2.  Europe – We’re not leaning bullish or bearish on Europe right now, but British Stagflation is starting to rear its ugly head.

 

We’ve been bullish on Germany for the last 18 months but recently sold out of that long position (EWG) as we see any price north of 7,300 on the German DAX as immediate-term TRADE overbought. Like it did in 2010, the DAX continues to outperform the SP500 and we think that Germany’s fiscal policy is amongst the most stable in all of the Western world.

 

We like countries with strong currencies that stand behind sober fiscal and monetary policy and Sweden fits that bill. When we say strong currencies, we don’t mean countries that say they want one – we mean countries that have one. Sweden doesn’t have Ben Bernanke. Sweden has the oldest central bank in the world and the Swedish Kroner is  hitting a 10-year high this morning against the Euro. We’re long Sweden (EWD).

 

Despite the mean reversion rally in everything Pig Paper for 2011 YTD, we’re not preparing to buy Spanish or Greek stocks and bonds. We’re short Italy (EWI) and, as you can see in the Hedgeye Portfolio, that position is -3.82% against us. The next time someone tells you that inflating a stock market to a lower-long-term-high is bullish for a country’s long-term economic health, remind them Greece is the world’s best performer YTD.

 

 

3.  USA and Latin America – We threw in the short-term towel covering our SP500 short position at 1276 on January 28th. Thank God for that.

 

That doesn’t mean I’m not bearish on US Equities on my long-term TAIL duration. That certainly doesn’t mean I won’t be re-shorting the SP500 again on its way up to my intermediate-term target of 1340. I’m actually as long as I have been US Equities since November and I’m downright scared about it. In the Hedgeye Portfolio, we continue to short the US Consumer stocks, trading around the positions profitably.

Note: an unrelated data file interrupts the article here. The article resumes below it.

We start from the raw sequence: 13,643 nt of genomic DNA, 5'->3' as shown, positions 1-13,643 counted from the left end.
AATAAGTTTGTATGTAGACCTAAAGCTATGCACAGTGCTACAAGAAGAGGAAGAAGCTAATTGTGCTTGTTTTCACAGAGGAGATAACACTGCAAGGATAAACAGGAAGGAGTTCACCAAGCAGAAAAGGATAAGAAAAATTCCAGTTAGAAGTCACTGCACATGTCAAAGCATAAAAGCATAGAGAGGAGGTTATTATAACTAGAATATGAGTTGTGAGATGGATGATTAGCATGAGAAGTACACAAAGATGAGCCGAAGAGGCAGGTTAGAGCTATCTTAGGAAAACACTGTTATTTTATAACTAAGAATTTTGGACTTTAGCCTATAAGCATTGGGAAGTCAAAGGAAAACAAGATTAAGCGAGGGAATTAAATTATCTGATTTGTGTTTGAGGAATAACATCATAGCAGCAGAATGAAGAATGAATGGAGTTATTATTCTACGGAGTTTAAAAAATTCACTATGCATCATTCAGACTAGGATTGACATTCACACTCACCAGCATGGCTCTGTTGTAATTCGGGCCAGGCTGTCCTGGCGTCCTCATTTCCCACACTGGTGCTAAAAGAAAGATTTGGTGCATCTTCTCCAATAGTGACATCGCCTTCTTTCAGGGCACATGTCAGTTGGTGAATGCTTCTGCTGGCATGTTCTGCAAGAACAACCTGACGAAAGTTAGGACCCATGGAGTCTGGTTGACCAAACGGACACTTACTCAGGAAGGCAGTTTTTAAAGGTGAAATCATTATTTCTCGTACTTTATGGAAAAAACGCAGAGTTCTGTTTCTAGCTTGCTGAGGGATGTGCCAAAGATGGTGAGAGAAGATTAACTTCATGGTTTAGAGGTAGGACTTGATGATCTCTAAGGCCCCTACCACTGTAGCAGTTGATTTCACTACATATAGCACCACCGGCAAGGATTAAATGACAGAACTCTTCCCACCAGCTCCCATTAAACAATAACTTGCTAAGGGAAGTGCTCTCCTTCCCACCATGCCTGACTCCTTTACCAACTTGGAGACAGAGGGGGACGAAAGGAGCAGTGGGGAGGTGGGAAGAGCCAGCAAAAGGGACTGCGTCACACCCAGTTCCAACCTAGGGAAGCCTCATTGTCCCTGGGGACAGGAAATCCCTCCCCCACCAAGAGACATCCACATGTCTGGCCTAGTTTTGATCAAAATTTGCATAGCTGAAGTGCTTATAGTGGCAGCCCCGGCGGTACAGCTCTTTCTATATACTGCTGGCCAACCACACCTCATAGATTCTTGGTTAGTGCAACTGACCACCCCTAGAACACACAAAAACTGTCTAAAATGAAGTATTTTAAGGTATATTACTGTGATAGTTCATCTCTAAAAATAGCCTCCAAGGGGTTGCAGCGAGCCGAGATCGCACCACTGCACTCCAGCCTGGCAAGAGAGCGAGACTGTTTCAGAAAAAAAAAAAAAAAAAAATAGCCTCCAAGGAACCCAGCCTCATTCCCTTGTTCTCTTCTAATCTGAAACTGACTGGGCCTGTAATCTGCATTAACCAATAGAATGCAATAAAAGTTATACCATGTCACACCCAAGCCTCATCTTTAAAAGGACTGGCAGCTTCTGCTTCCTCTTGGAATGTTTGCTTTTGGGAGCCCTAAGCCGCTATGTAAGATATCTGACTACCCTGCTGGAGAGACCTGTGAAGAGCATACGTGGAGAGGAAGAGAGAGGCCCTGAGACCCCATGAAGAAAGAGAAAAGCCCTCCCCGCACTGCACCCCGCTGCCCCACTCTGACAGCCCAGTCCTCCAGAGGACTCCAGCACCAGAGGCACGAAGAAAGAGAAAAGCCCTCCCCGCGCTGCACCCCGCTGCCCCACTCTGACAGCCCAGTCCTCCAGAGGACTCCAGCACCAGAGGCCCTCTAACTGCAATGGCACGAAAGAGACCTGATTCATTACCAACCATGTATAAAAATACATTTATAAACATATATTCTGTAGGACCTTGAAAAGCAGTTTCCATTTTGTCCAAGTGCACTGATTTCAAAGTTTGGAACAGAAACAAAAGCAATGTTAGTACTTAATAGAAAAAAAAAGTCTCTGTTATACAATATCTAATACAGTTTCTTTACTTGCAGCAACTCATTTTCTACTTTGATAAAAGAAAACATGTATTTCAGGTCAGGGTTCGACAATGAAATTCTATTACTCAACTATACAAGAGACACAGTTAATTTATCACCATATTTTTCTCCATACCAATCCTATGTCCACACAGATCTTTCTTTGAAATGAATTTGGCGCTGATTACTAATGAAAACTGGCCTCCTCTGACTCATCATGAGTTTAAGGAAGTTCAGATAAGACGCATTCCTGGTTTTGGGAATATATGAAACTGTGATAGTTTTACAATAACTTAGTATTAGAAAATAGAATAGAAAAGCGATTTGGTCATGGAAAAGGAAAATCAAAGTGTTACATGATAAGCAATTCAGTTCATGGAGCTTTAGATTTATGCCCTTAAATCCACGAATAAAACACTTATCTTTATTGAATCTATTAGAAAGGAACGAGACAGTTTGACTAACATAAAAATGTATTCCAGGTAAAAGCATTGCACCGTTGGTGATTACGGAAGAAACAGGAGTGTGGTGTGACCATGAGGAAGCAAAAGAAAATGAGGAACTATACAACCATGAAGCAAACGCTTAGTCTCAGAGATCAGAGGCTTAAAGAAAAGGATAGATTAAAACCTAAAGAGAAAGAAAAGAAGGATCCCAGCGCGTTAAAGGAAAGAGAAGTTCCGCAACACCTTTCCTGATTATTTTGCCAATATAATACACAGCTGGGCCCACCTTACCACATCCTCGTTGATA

Whenever someone asks me about whether I am bearish or bullish on the US, I immediately have to answer them with a question – currency, stocks, or bonds? It’s a simple question, but it’s still a huge investment point when you think about generating uncorrelated returns. We remain bearish on US bonds and the US Dollar. These are major problems for the other HALF of Americans that don’t own The Ber-nank’s stock market inflation.

 

Latin America looks a lot like Asia – willing to accept that a debauchery of the world’s reserve currency is affecting global inflation and their citizenry. Two of the most important economies in Latin America, Brazil and Chile, are seeing their stock markets down -5.7% and -6.4% for 2011 respectively. We aren’t long of anything south of a Starbucks (SBUX) on the Mexican border.

 

Keep doing what you do out there, and I’ll keep doing what I do, re-thinking and re-learning how to manage Global Macro risk so that I can keep Loving The Process of being humbled by Mr. Macro Market.

 

My immediate term support and resistance levels for the SP500 are now 1300 and 1325, respectively.

 

Best of luck out there today,

KM

 

Keith R. McCullough
Chief Executive Officer

 

Loving The Process - VP